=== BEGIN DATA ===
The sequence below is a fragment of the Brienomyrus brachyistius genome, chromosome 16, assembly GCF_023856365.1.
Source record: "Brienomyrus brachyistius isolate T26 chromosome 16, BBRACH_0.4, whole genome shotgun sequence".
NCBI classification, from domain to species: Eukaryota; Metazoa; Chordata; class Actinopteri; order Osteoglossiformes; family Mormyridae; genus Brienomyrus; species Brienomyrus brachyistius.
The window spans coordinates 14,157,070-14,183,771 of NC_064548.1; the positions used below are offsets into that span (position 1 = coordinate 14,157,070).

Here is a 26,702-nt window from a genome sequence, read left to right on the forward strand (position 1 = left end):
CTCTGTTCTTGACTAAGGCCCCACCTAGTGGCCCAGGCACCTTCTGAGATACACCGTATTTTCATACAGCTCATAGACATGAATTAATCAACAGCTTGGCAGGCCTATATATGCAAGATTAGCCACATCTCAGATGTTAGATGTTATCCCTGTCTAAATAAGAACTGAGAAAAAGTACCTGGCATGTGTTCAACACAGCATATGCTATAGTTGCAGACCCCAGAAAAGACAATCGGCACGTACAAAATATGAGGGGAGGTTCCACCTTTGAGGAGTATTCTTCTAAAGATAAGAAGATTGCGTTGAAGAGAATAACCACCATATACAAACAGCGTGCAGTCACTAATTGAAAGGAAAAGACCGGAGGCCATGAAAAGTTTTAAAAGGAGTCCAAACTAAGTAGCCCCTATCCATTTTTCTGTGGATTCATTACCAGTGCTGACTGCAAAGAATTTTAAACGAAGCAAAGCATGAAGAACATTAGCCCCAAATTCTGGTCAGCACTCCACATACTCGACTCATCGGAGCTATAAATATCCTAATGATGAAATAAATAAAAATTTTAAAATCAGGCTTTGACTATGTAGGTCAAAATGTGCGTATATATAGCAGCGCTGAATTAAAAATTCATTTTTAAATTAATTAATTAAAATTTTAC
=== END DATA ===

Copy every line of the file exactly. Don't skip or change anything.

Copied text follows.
The sequence below is a fragment of the Brienomyrus brachyistius genome, chromosome 16, assembly GCF_023856365.1.
Source record: "Brienomyrus brachyistius isolate T26 chromosome 16, BBRACH_0.4, whole genome shotgun sequence".
NCBI classification, from domain to species: Eukaryota; Metazoa; Chordata; class Actinopteri; order Osteoglossiformes; family Mormyridae; genus Brienomyrus; species Brienomyrus brachyistius.
The window spans coordinates 14,157,070-14,183,771 of NC_064548.1; the positions used below are offsets into that span (position 1 = coordinate 14,157,070).

Here is a 26,702-nt window from a genome sequence, read left to right on the forward strand (position 1 = left end):
CTCTGTTCTTGACTAAGGCCCCACCTAGTGGCCCAGGCACCTTCTGAGATACACCGTATTTTCATACAGCTCATAGACATGAATTAATCAACAGCTTGGCAGGCCTATATATGCAAGATTAGCCACATCTCAGATGTTAGATGTTATCCCTGTCTAAATAAGAACTGAGAAAAAGTACCTGGCATGTGTTCAACACAGCATATGCTATAGTTGCAGACCCCAGAAAAGACAATCGGCACGTACAAAATATGAGGGGAGGTTCCACCTTTGAGGAGTATTCTTCTAAAGATAAGAAGATTGCGTTGAAGAGAATAACCACCATATACAAACAGCGTGCAGTCACTAATTGAAAGGAAAAGACCGGAGGCCATGAAAAGTTTTAAAAGGAGTCCAAACTAAGTAGCCCCTATCCATTTTTCTGTGGATTCATTACCAGTGCTGACTGCAAAGAATTTTAAACGAAGCAAAGCATGAAGAACATTAGCCCCAAATTCTGGTCAGCACTCCACATACTCGACTCATCGGAGCTATAAATATCCTAATGATGAAATAAATAAAAATTTTAAAATCAGGCTTTGACTATGTAGGTCAAAATGTGCGTATATATAGCAGCGCTGAATTAAAAATTCATTTTTAAATTAATTAATTAAAATTTTAC